Various new languages have been invented from time to time and you may even have heard of a few of them such as Klingon and Esperanto. However very few ‘dead’ or ancient languages have ever been revived on a national and international level. Hebrew is one of them. Another remarkable fact surrounding this is that it was all down to the work of one man.
Victor Hugo is, without a doubt, the most famous literary figure ever to have lived in the Channel Islands. He completed many of his most famous works whilst in exile from France in Guernsey. He wrote an entire novel in dedication to his adopted home, “Les Travailleurs de la Mer” – The Toilers of the Sea.
English is a very rich languange indeed and is possibly the greatest gift that Britain has bestowed to the world. In this article we look at one of the oldest masters of them all Geoffrey chaucer, often described as the father of English literature.
If you’ve ever stumbled across ‘The Book of Ebenezer Le Page’ (by G.B. Edwards, first published in 1981) and wondered if it’s worth the read – well, here is Guernsey Donkey’s humble opinion on the matter … read on
We’ve gathered together here some of the old Guernésiais proverbs and sayings that time seems to have forgotten.
If you thought that you had a handle on all the punctuation marks in the English language then you might need to think again. In this article we look at some of the largely forgotten and esoteric punctuation symbols and characters that are technically still part of the English lexicon.
Les Miserables. based on Victor Hugo’s novel of the same name, is the world’s longest running musical, now in its 28th year. The film adaptation of the stage show has brought this timeless story to a new audience. Although set against the backdrop of 19th century France, Victor Hugo finished writing his epic tale in Guernsey, an island he loved and upon which he has left an indelible mark. Although raised as a Royalist....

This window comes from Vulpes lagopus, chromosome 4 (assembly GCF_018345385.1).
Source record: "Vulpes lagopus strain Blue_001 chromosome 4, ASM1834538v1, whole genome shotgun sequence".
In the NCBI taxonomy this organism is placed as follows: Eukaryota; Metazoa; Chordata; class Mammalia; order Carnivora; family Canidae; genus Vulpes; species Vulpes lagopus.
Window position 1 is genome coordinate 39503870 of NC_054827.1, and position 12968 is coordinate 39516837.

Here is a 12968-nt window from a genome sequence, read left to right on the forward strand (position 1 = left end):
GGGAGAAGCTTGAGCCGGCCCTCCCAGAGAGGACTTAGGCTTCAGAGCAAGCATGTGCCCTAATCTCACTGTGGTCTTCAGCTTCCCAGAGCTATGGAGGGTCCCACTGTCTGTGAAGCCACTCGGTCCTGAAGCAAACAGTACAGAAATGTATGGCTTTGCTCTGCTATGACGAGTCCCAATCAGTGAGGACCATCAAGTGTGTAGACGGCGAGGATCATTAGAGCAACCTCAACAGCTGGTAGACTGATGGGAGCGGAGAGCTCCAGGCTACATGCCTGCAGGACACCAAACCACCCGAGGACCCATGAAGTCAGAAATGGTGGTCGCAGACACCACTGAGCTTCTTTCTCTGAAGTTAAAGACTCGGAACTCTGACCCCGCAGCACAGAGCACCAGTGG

We really do speak the language of Shakespeare today. You will be amazed at the expressions and words that we commonly use and are attributed to the great bard himself.
Behind every nursery rhyme is a history and story that’s every bit intriguing as the rhyme itself : Three Blind Mice; Mary Mary Quite Contrary; Pease-pudding Hot; Little Miss Muffet; Little Jack Horner
Punctuation really does add more meaning to the written word than we often give these little characters credit for. But when was punctuation first used in any language ?
Writing – The invention that enabled science and knowledge to flourish. However it seems that is wasn’t invented for prose or love poems or literature but for the more mundane and prosaic task of taxation and bookkeeping.
In Romance languages (and many others), nouns have a gender. English today doesn’t but it wasn’t always so. In this article we look at how this situation came about.
The Rosetta stone is one of the most valuable artefacts ever to have been found by archaeologists. It literally unlocked the secrets of the Ancient Egyptians. Up until its discovery their rich language, culture and beliefs were a complete mystery and one could only marvel at their accomplishments in art & architecture in a kind of mute awe.
Such a small thing, as symbols go, but it can make all the difference in meaning and understanding when used in a sentence. But wher did it come from ?